I read today that we Britons are failing to eat the recommended 5 portions of fruit and vegetables each according. According marketing organisation TNS just 12 percent of people in the UK are getting their recommended quota. Plus, another 12 percent, apparently, eats no fruit and veg at all. On average, we’re only getting half the recommended amount of fruit and veg down our necks each day.
Fruit and vegetables contain (other than water) mainly carbohydrate. I rate the carbohydrate found here much more highly than the carb derived from starchy carbs such as bread, potatoes, rice, pasta and breakfast cereals for two main reasons. Firstly, calorie for calorie, fruit and vegetables (other than the potato) offer more in the way of nutrients. And secondly, they tend not to cause the sort of blood sugar and insulin disruption typical with the starchy carbs. Through their ability to cause surges in insulin, starchy carbs can predispose to all manner of ills including weight gain (particularly around the middle) and type 2 diabetes. This coupled with their not-so-very nutritious nature means that eating a glut of them in the diet can cause us to be overweight and malnourished ” all at the same time.
For these reasons, I tend to recommend that if someone if looking to consume carbohydrate, they look less to starchy fstaples and more to fruit and vegetables, though pulses (beans and lentils) are another option to bear in mind too. Concentrating on these sources of carbohydrate helps ensure improved health and wellbeing through more stable blood sugar levels, lower levels of insulin, and improved nutritional status overall.
Below, I have pasted a couple of previously published pieces which explore some techniques for getting more fruit and veg into the diet. The first is aimed at adults, while the second is geared towards children (and picky ones at that). One other thing worth bearing in mind is that studies have found that eating vegetables with oil (e.g oil-based salad dressing on salad) can improve the absorption of certain nutrients contained within them. However, those with busy may find themselves not uncommonly run low in or out of fresh vegetables. I recommend keeping a store of frozen vegetables (e.g. spinach, broccoli) for the sake of convenience. Another advantage of frozen vegetables is that there is usually little or no waste (which is something that is more of a problem with fresh vegetables that may go off before we get to eat them).
How to easily get the recommended 5 portions of fruit and veg each day – 2 March 2003
A major nutritional dictum over the last few years has been the importance of getting five portions of fruit and vegetables past our lips every day. Despite the consistency of this message, the latest statistics show that only one in seven of us make the mark in this respect. Recently, the Government has had a crack at pushing this theme once again. However, despite such laudable efforts, many of us still seem utterly confused about what we need to do to get their daily dose of plant-based produce. This situation is not helped by the fact that many individuals confess to being quite daunted by this five-a-day notion, as for them it conjures up images of munching through mounds of rather unappealing salad.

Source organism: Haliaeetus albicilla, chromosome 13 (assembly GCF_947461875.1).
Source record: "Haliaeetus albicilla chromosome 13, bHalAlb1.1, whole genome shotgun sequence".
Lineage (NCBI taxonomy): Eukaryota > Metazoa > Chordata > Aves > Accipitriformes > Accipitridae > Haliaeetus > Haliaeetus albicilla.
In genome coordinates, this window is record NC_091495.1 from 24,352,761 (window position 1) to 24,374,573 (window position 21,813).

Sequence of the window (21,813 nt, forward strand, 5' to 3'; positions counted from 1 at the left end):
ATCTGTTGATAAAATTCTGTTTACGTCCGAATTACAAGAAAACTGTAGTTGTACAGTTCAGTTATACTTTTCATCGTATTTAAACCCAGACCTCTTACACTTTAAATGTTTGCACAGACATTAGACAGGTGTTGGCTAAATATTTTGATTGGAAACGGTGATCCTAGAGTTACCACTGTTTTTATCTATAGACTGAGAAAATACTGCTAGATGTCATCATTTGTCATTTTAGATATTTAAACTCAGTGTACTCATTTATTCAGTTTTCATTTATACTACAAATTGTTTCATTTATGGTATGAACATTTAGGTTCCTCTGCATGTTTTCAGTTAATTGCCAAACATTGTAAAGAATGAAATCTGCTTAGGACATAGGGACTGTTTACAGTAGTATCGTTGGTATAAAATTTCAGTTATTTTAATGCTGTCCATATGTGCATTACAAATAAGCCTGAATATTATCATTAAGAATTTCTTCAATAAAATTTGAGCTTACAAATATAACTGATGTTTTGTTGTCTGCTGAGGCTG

Actually, a close look at the official guidelines reveals that a standard portion of fruit of veg weighs in at a modest 80 g. While this equates to a large bowlful of salad leaves, it is also commensurate with perhaps less intimidating vegetable servings such as a couple of spears of broccoli, a medium-sized carrot or tomato, a two-inch section of cucumber, half a courgette or a handful of mange tout. Three tablespoons of kidney beans, lentils or chick peas represent a portion of vegetables too. Baked beans, however, do not count, and neither do canned tomato soup or spaghetti hoops. Last year, Heinz cooked up a marketing campaign designed to convince us that their tinned foods loaded with salt and refined sugar count towards our fruit and vegetable quota. I am glad to say the Government appears to have seen through the rather cynical ploy, and have barred this sort of canned fare from the recommended list.
As far a fruit goes, we can get a whole portion’s worth from just a single banana, pear, apple or orange. Other options are a brace of more modestly-sized fruits such as plums, tangerines, clementines or kiwi fruits, or a good handful of cherries or grapes. Drinking a small glass (150 ml) of fruit juice or smoothie is another way of giving the body a dose of fruit, though the Government’s advice is that this cannot count for more than one portion per day, however much is drunk. Personally, I am doubtful that overly-processed and high heat-treated cartoned fruit juice has much in the way of health-giving properties, and would advise sticking to freshly squeezed juices and smoothies not made from concentrate.